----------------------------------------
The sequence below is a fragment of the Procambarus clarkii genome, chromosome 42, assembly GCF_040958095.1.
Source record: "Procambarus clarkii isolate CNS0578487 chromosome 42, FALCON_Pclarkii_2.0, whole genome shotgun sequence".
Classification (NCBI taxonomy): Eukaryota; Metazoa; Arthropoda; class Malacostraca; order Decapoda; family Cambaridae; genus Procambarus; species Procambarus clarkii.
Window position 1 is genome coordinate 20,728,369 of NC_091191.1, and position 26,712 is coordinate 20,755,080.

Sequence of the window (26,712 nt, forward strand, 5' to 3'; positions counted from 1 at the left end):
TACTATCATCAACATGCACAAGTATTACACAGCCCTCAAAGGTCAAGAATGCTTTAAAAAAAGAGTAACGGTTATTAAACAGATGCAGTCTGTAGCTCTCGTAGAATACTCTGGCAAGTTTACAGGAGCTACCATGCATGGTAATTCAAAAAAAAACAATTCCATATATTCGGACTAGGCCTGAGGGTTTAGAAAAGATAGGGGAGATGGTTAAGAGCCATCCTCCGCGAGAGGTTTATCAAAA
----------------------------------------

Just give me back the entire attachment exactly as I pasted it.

The sequence below is a fragment of the Procambarus clarkii genome, chromosome 42, assembly GCF_040958095.1.
Source record: "Procambarus clarkii isolate CNS0578487 chromosome 42, FALCON_Pclarkii_2.0, whole genome shotgun sequence".
Classification (NCBI taxonomy): Eukaryota; Metazoa; Arthropoda; class Malacostraca; order Decapoda; family Cambaridae; genus Procambarus; species Procambarus clarkii.
Window position 1 is genome coordinate 20,728,369 of NC_091191.1, and position 26,712 is coordinate 20,755,080.

Sequence of the window (26,712 nt, forward strand, 5' to 3'; positions counted from 1 at the left end):
TACTATCATCAACATGCACAAGTATTACACAGCCCTCAAAGGTCAAGAATGCTTTAAAAAAAGAGTAACGGTTATTAAACAGATGCAGTCTGTAGCTCTCGTAGAATACTCTGGCAAGTTTACAGGAGCTACCATGCATGGTAATTCAAAAAAAAACAATTCCATATATTCGGACTAGGCCTGAGGGTTTAGAAAAGATAGGGGAGATGGTTAAGAGCCATCCTCCGCGAGAGGTTTATCAAAA